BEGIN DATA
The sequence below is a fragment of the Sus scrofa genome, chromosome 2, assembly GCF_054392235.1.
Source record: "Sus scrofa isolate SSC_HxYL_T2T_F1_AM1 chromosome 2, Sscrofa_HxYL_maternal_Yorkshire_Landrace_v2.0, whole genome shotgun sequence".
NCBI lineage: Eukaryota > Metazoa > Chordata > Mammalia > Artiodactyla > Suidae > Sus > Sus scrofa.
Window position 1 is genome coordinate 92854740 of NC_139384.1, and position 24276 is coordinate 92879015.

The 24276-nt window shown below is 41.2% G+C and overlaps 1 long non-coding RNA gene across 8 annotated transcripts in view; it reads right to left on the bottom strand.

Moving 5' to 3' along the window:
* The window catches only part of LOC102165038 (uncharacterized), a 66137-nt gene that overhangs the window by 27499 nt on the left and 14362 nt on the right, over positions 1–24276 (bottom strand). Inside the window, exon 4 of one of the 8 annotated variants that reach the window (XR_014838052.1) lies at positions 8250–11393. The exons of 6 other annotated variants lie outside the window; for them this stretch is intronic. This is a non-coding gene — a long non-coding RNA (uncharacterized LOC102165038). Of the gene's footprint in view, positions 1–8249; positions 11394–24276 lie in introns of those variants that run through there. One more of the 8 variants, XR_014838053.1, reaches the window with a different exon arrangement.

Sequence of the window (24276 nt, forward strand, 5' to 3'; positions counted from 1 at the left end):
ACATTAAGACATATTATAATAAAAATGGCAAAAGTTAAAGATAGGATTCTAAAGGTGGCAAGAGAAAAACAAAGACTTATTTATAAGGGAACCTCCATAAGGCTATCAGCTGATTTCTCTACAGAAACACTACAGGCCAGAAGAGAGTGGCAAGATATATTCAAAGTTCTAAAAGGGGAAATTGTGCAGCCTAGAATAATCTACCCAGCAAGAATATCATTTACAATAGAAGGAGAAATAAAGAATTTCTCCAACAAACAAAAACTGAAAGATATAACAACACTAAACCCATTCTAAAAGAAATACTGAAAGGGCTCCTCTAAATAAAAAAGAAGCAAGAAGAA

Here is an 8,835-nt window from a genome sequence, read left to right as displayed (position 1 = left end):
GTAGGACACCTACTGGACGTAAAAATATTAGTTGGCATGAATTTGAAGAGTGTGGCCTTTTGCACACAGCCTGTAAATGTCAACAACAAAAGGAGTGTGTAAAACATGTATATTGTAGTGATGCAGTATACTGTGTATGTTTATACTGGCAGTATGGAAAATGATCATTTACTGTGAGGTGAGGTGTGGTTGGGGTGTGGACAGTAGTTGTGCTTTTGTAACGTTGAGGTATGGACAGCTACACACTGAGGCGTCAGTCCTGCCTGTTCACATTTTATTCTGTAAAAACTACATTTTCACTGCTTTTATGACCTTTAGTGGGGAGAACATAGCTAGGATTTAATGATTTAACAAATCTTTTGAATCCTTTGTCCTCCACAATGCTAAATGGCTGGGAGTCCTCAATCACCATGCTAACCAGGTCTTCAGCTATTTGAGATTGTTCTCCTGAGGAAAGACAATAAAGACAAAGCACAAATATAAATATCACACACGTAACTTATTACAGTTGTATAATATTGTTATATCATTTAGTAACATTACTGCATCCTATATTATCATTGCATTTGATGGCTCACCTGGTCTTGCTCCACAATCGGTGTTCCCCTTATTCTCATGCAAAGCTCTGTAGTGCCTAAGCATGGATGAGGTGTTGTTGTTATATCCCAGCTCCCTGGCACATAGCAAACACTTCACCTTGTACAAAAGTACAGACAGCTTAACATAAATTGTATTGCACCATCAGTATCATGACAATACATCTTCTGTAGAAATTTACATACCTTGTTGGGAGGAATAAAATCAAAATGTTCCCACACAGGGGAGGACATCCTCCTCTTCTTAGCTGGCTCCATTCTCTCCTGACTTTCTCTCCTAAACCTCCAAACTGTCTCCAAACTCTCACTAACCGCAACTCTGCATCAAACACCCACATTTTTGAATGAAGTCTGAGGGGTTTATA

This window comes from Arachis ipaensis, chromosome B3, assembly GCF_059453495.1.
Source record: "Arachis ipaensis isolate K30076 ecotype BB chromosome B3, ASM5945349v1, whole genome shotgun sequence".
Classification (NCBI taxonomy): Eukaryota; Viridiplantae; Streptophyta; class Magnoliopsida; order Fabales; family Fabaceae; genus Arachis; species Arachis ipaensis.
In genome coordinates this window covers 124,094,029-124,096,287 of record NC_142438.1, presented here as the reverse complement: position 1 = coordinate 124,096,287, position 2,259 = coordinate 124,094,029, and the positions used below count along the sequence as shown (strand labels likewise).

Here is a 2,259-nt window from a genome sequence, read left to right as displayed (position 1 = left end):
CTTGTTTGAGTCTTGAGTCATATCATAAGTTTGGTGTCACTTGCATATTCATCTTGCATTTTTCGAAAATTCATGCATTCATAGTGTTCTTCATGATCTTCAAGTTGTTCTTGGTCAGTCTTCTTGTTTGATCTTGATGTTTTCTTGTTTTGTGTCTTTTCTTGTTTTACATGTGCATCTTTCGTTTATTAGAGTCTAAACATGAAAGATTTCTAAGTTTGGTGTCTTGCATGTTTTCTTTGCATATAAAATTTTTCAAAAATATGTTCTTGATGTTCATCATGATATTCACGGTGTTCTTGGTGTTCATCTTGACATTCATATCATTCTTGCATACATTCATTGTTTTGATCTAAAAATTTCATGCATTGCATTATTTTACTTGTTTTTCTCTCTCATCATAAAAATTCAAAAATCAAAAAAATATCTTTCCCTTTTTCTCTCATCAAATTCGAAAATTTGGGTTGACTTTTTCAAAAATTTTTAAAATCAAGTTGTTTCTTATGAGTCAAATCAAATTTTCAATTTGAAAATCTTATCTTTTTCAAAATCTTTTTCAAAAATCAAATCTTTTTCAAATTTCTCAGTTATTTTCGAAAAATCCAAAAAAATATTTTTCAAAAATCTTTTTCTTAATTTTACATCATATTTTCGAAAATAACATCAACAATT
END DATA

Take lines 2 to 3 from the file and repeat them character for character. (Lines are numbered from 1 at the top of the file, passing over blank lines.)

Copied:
Source record: "Sus scrofa isolate SSC_HxYL_T2T_F1_AM1 chromosome 2, Sscrofa_HxYL_maternal_Yorkshire_Landrace_v2.0, whole genome shotgun sequence".
NCBI lineage: Eukaryota > Metazoa > Chordata > Mammalia > Artiodactyla > Suidae > Sus > Sus scrofa.